Wu­lai cut off in wake of Soude­lor

Res­i­dents of dev­as­tated area hit by food, sup­plies short­age

The China Post - - FRONT PAGE -

The con­se­quences of Typhoon Soude­lor are still be­ing felt, as the area Wu­lai ( ) has been dev­as­tated by se­vere land­slides, cut­ting the re­gion off from the rest of Tai­wan.

The Wu­lai re­gion was iso­lated due to ex­ten­sive land­slides and col­lapses on the Xinwu Road (

), the only trans­port link con­nect­ing Wu­lai to the out­side world. In ad­di­tion, com­mu­ni­ca­tion ser­vices were also cut off as Chunghwa Tele­com’s nearby base sta­tions were dam­aged.

New Taipei City’s Emer­gency Op­er­a­tion Cen­ter con­firmed yesterday that two men who lived in the Wu­lai re­gion have died as a re­sult of the mon­ster typhoon. They were taken to the hos­pi­tal by he­li­copter but didn’t sur­vive af­ter emer­gency treat­ment. Another 3,100 peo­ple who were trapped were re­ported safe and 100 oth­ers who were miss­ing were also found, the cen­ter said yesterday.

Ac­cord­ing to lo­cal news re­ports, the 100 vil­lagers are now be­ing shel­tered at Xiaoyi ( ) Po­lice Sta­tion but have been hit by a food short­age. The same prob­lem is af­fect­ing the afore­men­tioned 3,100. Food, salt, can­dles and bleach will be air­dropped for them. Premier Mao Chi-kuo, ( ) who toured the front lines to bet­ter com­pre­hend the sit­u­a­tion yesterday, said that it is more im­por­tant to re­store com­mu­ni­ca­tions as soon as pos­si­ble so res­cue per­son­nel are able to con­tact each other.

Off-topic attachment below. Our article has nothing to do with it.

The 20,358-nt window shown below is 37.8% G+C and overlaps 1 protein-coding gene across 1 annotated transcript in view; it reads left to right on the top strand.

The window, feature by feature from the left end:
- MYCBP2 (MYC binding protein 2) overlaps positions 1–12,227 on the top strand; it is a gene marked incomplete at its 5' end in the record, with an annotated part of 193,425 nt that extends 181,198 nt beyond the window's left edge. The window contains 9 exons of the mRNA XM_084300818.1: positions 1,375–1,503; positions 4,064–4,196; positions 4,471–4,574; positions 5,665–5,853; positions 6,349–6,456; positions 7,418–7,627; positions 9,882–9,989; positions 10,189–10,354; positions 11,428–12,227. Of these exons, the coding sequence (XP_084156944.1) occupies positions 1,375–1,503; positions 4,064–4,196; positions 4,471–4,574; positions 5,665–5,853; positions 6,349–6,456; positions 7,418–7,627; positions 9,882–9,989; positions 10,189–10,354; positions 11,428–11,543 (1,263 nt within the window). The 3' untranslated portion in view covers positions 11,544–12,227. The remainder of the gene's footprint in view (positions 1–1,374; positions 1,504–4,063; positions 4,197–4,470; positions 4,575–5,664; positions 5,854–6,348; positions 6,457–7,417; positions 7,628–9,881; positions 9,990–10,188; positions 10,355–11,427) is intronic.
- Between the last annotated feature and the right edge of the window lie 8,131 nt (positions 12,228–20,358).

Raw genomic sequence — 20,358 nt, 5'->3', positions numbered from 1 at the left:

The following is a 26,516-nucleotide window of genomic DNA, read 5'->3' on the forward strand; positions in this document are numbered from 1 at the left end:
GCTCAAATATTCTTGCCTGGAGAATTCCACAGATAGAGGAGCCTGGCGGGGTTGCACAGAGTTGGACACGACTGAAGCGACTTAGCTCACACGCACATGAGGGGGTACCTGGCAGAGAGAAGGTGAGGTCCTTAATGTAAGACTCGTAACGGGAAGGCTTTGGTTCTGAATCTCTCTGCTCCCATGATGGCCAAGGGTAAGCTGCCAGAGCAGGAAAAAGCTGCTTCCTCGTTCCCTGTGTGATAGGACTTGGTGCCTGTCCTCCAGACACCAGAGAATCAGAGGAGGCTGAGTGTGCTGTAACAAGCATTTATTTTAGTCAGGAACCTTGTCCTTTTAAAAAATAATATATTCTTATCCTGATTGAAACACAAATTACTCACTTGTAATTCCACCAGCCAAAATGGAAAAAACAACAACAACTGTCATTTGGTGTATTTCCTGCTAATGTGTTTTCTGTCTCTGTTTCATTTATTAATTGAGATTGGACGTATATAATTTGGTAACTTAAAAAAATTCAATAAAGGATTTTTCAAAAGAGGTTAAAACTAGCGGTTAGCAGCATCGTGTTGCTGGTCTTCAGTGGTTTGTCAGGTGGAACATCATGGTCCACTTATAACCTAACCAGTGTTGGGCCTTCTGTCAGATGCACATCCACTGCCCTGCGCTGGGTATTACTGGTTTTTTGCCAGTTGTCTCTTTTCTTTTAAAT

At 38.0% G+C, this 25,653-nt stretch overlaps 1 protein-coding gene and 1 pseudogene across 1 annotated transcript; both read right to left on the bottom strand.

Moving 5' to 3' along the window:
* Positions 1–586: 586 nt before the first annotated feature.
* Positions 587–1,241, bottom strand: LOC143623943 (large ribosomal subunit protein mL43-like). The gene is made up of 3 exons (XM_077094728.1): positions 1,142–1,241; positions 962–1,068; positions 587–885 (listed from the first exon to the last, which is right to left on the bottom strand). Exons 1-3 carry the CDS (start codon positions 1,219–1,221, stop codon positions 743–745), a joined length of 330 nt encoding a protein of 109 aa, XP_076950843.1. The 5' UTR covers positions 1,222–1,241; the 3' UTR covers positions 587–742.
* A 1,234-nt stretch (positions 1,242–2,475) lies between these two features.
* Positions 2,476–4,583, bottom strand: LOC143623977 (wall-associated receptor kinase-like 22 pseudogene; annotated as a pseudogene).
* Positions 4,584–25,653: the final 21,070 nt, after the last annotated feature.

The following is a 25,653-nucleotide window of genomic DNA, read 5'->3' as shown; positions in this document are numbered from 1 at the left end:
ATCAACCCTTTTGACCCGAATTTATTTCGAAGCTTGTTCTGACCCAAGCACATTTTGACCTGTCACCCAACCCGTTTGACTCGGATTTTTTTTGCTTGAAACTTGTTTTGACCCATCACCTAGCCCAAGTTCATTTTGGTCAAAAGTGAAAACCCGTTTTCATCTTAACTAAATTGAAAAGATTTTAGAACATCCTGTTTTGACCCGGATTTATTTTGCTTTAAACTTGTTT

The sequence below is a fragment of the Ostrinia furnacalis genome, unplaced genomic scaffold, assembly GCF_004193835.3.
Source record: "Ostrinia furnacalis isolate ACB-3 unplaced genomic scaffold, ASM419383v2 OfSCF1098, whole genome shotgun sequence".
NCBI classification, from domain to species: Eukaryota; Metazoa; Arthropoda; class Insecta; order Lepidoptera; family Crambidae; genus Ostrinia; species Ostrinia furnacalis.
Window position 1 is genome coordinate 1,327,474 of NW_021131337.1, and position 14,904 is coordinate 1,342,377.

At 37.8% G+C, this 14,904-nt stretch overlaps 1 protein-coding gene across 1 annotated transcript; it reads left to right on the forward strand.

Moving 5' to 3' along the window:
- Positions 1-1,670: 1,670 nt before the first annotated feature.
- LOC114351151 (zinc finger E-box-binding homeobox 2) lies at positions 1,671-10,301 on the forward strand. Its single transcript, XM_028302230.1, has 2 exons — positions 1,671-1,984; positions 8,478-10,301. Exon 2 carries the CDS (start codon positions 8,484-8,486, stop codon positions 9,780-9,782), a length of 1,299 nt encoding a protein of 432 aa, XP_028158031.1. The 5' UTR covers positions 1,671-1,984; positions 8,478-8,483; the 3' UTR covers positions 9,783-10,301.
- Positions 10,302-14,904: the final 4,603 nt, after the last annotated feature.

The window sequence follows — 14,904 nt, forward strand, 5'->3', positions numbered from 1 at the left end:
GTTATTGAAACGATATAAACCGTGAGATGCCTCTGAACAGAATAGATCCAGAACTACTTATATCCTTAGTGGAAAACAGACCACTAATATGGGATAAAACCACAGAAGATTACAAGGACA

It is sus­pected that the moun­tains around Nan­shi River (

) were over-de­vel­oped, dam­ag­ing soil and af­fect­ing wa­ter con­ser­va­tion in Wu­lai’s slope lands. That in turn led to fur­ther land­slides fol­low­ing heavy rain­fall, said re­ports.

New Taipei City Mayor Eric Chu ( ) also stated that once the res­cue op­er­a­tion is com­plete, he will be­gin a de­tailed in­ves­ti­ga­tion into the sus­pi­cions re­lat­ing to over-de­vel­op­ment.

The land­slides not only shut down com­mu­ni­ca­tions and trapped vil­lagers, but also af­fected hot spring busi­nesses in the re­gion. Re­ports said that out­door hot spring ar­eas have been com­pletely cov­ered by mud.

Cur­rently, only four- wheeldrive mil­i­tary ve­hi­cles can ac­cess Xinwu Road at the 10.1 kilo­me­ter mark. Peo­ple who live in Wu­lai are also able to reach their homes on foot, which takes around an hour, said the re­ports.

The Min­istry of De­fense said it have sent a to­tal of 376 peo­ple, two shovel loaders and one exca- va­tor, among other equip­ment, to as­sist in the res­cue of lo­cals in Wu­lai and the re­cov­ery af­ter the dis­as­ter. Two he­li­copters and 36 peo­ple from the R.O.C. Army Spe­cial Forces are also as­sist­ing in the op­er­a­tion and send­ing the wounded to hos­pi­tals. The Min­istry of De­fense also called on the public to watch out for land­slides, col­lapses and fall­ing rocks.


1. Premier Mao Chi-kuo ( ), right in front row, or­ange vest, in­spects the dam­age by Wu­lai Bridge, yesterday. Huge land­slides and col­lapses oc­curred in Wu­lai af­ter the typhoon, al­legedly due to over-de­vel­op­ment in the area. 2. Lo­cals from Wu­lai ( ) wait at the con­trol point with their own sup­plies, yesterday. Typhoon Soude­lor dam­aged roads in Wu­lai, cut­ting the area off.

3. A vic­tim trapped in Wu­lai alights from the UH-1H he­li­copter sent by the army, yesterday. The he­li­copters are be­ing used to trans­fer pa­tients to hos­pi­tals from the moun­tain­ous area.

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